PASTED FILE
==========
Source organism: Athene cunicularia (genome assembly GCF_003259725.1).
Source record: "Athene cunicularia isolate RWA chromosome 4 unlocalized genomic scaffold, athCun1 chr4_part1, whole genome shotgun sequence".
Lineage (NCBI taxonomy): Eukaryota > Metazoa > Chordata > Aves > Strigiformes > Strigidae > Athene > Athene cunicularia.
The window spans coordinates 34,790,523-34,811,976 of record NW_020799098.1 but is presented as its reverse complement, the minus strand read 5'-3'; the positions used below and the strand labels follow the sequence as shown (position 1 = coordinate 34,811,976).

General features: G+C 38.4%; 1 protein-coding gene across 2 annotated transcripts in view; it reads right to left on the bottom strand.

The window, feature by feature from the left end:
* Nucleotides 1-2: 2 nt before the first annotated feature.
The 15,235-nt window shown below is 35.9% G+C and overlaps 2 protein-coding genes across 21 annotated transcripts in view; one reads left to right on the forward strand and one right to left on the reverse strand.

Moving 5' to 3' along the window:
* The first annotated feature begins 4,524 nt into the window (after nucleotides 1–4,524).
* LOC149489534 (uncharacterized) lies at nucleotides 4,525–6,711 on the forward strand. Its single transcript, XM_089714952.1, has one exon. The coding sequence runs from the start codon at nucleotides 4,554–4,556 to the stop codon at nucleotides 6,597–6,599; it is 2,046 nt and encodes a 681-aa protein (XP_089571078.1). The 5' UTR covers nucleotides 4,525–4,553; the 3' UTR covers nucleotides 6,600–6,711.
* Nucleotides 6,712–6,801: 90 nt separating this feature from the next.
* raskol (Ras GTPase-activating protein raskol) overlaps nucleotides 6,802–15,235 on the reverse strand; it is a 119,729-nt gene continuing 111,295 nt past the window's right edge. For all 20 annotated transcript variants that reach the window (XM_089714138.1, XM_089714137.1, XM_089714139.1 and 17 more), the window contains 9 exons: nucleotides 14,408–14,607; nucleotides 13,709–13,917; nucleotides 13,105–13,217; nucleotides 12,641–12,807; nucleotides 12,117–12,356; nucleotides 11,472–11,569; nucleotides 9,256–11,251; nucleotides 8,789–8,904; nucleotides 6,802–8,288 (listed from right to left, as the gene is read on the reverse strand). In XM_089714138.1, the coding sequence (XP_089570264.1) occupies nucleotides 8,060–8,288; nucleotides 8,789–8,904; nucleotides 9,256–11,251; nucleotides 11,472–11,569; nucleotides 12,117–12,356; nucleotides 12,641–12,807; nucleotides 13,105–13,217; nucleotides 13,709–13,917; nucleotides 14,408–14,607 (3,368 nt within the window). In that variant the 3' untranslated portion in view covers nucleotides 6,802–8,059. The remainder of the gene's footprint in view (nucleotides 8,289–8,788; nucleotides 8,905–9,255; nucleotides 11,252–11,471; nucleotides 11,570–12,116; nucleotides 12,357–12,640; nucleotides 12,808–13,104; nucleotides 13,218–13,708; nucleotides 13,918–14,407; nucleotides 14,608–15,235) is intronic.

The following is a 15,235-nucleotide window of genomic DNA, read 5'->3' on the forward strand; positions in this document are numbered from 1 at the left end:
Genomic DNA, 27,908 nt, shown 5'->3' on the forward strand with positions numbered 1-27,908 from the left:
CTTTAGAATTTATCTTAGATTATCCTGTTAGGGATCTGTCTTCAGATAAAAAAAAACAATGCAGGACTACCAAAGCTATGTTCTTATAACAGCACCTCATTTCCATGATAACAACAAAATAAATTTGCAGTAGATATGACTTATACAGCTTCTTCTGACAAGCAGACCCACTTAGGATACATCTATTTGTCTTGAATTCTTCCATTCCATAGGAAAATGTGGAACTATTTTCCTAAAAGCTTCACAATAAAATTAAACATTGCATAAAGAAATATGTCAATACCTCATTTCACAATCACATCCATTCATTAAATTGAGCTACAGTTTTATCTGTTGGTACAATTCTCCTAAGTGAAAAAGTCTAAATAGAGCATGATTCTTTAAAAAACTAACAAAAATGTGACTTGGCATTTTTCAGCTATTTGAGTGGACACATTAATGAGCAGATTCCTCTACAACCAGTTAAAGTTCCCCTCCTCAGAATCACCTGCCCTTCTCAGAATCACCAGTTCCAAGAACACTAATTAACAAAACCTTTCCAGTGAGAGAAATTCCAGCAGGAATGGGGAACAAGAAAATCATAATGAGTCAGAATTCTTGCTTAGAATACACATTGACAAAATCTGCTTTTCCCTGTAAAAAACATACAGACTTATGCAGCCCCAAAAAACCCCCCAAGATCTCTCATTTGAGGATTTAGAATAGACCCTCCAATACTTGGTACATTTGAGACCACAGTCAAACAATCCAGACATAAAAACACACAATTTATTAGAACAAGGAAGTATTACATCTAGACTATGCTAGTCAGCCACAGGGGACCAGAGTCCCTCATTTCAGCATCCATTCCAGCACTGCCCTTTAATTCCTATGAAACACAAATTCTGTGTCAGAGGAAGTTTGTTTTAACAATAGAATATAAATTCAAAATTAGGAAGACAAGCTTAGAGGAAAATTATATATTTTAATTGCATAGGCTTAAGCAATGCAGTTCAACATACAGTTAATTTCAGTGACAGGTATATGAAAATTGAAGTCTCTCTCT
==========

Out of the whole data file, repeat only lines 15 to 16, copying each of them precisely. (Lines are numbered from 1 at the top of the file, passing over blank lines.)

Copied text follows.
Genomic DNA, 27,908 nt, shown 5'->3' on the forward strand with positions numbered 1-27,908 from the left:
CTTTAGAATTTATCTTAGATTATCCTGTTAGGGATCTGTCTTCAGATAAAAAAAAACAATGCAGGACTACCAAAGCTATGTTCTTATAACAGCACCTCATTTCCATGATAACAACAAAATAAATTTGCAGTAGATATGACTTATACAGCTTCTTCTGACAAGCAGACCCACTTAGGATACATCTATTTGTCTTGAATTCTTCCATTCCATAGGAAAATGTGGAACTATTTTCCTAAAAGCTTCACAATAAAATTAAACATTGCATAAAGAAATATGTCAATACCTCATTTCACAATCACATCCATTCATTAAATTGAGCTACAGTTTTATCTGTTGGTACAATTCTCCTAAGTGAAAAAGTCTAAATAGAGCATGATTCTTTAAAAAACTAACAAAAATGTGACTTGGCATTTTTCAGCTATTTGAGTGGACACATTAATGAGCAGATTCCTCTACAACCAGTTAAAGTTCCCCTCCTCAGAATCACCTGCCCTTCTCAGAATCACCAGTTCCAAGAACACTAATTAACAAAACCTTTCCAGTGAGAGAAATTCCAGCAGGAATGGGGAACAAGAAAATCATAATGAGTCAGAATTCTTGCTTAGAATACACATTGACAAAATCTGCTTTTCCCTGTAAAAAACATACAGACTTATGCAGCCCCAAAAAACCCCCCAAGATCTCTCATTTGAGGATTTAGAATAGACCCTCCAATACTTGGTACATTTGAGACCACAGTCAAACAATCCAGACATAAAAACACACAATTTATTAGAACAAGGAAGTATTACATCTAGACTATGCTAGTCAGCCACAGGGGACCAGAGTCCCTCATTTCAGCATCCATTCCAGCACTGCCCTTTAATTCCTATGAAACACAAATTCTGTGTCAGAGGAAGTTTGTTTTAACAATAGAATATAAATTCAAAATTAGGAAGACAAGCTTAGAGGAAAATTATATATTTTAATTGCATAGGCTTAAGCAATGCAGTTCAACATACAGTTAATTTCAGTGACAGGTATATGAAAATTGAAGTCTCTCTCT